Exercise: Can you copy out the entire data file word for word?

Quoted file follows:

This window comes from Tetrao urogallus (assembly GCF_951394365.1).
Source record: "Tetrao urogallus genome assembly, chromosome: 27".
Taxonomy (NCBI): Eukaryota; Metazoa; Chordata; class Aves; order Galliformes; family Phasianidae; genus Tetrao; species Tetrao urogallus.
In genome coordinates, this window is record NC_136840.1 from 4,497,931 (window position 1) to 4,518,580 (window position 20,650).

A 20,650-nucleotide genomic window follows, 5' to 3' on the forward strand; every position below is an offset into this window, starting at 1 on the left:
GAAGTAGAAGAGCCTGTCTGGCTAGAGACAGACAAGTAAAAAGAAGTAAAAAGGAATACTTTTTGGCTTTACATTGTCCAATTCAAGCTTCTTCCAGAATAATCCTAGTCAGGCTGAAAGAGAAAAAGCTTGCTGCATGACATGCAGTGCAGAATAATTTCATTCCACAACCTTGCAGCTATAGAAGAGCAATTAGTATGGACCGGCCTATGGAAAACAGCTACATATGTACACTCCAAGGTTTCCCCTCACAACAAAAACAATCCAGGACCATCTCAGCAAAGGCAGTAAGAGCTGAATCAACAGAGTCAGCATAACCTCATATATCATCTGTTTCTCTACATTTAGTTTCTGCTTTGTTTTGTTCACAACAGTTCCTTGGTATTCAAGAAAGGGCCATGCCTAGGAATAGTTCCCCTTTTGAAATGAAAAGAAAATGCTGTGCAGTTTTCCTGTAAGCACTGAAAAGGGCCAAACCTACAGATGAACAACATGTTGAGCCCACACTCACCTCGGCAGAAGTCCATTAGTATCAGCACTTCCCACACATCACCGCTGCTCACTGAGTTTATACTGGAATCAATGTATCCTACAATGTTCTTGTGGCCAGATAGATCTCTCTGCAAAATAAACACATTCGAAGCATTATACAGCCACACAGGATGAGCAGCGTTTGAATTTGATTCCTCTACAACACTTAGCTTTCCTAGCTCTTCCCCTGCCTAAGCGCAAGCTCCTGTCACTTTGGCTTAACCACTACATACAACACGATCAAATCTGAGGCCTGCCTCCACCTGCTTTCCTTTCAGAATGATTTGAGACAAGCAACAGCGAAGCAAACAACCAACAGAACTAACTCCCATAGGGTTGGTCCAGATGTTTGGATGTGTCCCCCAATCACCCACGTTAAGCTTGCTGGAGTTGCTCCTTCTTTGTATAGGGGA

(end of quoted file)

This window comes from Tetrao urogallus (assembly GCF_951394365.1).
Source record: "Tetrao urogallus genome assembly, chromosome: 27".
Taxonomy (NCBI): Eukaryota; Metazoa; Chordata; class Aves; order Galliformes; family Phasianidae; genus Tetrao; species Tetrao urogallus.
In genome coordinates, this window is record NC_136840.1 from 4,497,931 (window position 1) to 4,518,580 (window position 20,650).

A 20,650-nucleotide genomic window follows, 5' to 3' on the forward strand; every position below is an offset into this window, starting at 1 on the left:
GAAGTAGAAGAGCCTGTCTGGCTAGAGACAGACAAGTAAAAAGAAGTAAAAAGGAATACTTTTTGGCTTTACATTGTCCAATTCAAGCTTCTTCCAGAATAATCCTAGTCAGGCTGAAAGAGAAAAAGCTTGCTGCATGACATGCAGTGCAGAATAATTTCATTCCACAACCTTGCAGCTATAGAAGAGCAATTAGTATGGACCGGCCTATGGAAAACAGCTACATATGTACACTCCAAGGTTTCCCCTCACAACAAAAACAATCCAGGACCATCTCAGCAAAGGCAGTAAGAGCTGAATCAACAGAGTCAGCATAACCTCATATATCATCTGTTTCTCTACATTTAGTTTCTGCTTTGTTTTGTTCACAACAGTTCCTTGGTATTCAAGAAAGGGCCATGCCTAGGAATAGTTCCCCTTTTGAAATGAAAAGAAAATGCTGTGCAGTTTTCCTGTAAGCACTGAAAAGGGCCAAACCTACAGATGAACAACATGTTGAGCCCACACTCACCTCGGCAGAAGTCCATTAGTATCAGCACTTCCCACACATCACCGCTGCTCACTGAGTTTATACTGGAATCAATGTATCCTACAATGTTCTTGTGGCCAGATAGATCTCTCTGCAAAATAAACACATTCGAAGCATTATACAGCCACACAGGATGAGCAGCGTTTGAATTTGATTCCTCTACAACACTTAGCTTTCCTAGCTCTTCCCCTGCCTAAGCGCAAGCTCCTGTCACTTTGGCTTAACCACTACATACAACACGATCAAATCTGAGGCCTGCCTCCACCTGCTTTCCTTTCAGAATGATTTGAGACAAGCAACAGCGAAGCAAACAACCAACAGAACTAACTCCCATAGGGTTGGTCCAGATGTTTGGATGTGTCCCCCAATCACCCACGTTAAGCTTGCTGGAGTTGCTCCTTCTTTGTATAGGGGA